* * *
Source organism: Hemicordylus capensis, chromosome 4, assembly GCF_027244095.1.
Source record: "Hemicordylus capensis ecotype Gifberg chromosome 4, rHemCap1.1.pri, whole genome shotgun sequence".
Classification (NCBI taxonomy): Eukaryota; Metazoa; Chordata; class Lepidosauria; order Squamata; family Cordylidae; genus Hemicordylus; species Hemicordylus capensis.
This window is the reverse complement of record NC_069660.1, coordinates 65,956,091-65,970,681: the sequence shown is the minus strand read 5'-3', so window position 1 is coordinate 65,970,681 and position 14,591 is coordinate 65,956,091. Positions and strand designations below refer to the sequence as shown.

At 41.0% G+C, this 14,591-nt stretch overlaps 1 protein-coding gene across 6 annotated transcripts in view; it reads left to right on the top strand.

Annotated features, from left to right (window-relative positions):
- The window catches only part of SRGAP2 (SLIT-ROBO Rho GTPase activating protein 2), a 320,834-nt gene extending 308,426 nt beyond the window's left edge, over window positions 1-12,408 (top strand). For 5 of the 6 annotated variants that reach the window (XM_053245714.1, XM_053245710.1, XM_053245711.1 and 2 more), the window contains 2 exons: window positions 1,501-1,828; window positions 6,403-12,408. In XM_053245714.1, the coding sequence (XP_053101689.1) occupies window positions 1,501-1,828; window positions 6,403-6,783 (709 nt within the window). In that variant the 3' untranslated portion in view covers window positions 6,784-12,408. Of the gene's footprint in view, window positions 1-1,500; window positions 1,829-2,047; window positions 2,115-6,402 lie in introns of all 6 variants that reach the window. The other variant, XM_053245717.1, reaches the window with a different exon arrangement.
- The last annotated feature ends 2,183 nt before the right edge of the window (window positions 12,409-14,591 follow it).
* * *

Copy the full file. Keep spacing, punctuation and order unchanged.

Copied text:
Source organism: Hemicordylus capensis, chromosome 4, assembly GCF_027244095.1.
Source record: "Hemicordylus capensis ecotype Gifberg chromosome 4, rHemCap1.1.pri, whole genome shotgun sequence".
Classification (NCBI taxonomy): Eukaryota; Metazoa; Chordata; class Lepidosauria; order Squamata; family Cordylidae; genus Hemicordylus; species Hemicordylus capensis.
This window is the reverse complement of record NC_069660.1, coordinates 65,956,091-65,970,681: the sequence shown is the minus strand read 5'-3', so window position 1 is coordinate 65,970,681 and position 14,591 is coordinate 65,956,091. Positions and strand designations below refer to the sequence as shown.

At 41.0% G+C, this 14,591-nt stretch overlaps 1 protein-coding gene across 6 annotated transcripts in view; it reads left to right on the top strand.

Annotated features, from left to right (window-relative positions):
- The window catches only part of SRGAP2 (SLIT-ROBO Rho GTPase activating protein 2), a 320,834-nt gene extending 308,426 nt beyond the window's left edge, over window positions 1-12,408 (top strand). For 5 of the 6 annotated variants that reach the window (XM_053245714.1, XM_053245710.1, XM_053245711.1 and 2 more), the window contains 2 exons: window positions 1,501-1,828; window positions 6,403-12,408. In XM_053245714.1, the coding sequence (XP_053101689.1) occupies window positions 1,501-1,828; window positions 6,403-6,783 (709 nt within the window). In that variant the 3' untranslated portion in view covers window positions 6,784-12,408. Of the gene's footprint in view, window positions 1-1,500; window positions 1,829-2,047; window positions 2,115-6,402 lie in introns of all 6 variants that reach the window. The other variant, XM_053245717.1, reaches the window with a different exon arrangement.
- The last annotated feature ends 2,183 nt before the right edge of the window (window positions 12,409-14,591 follow it).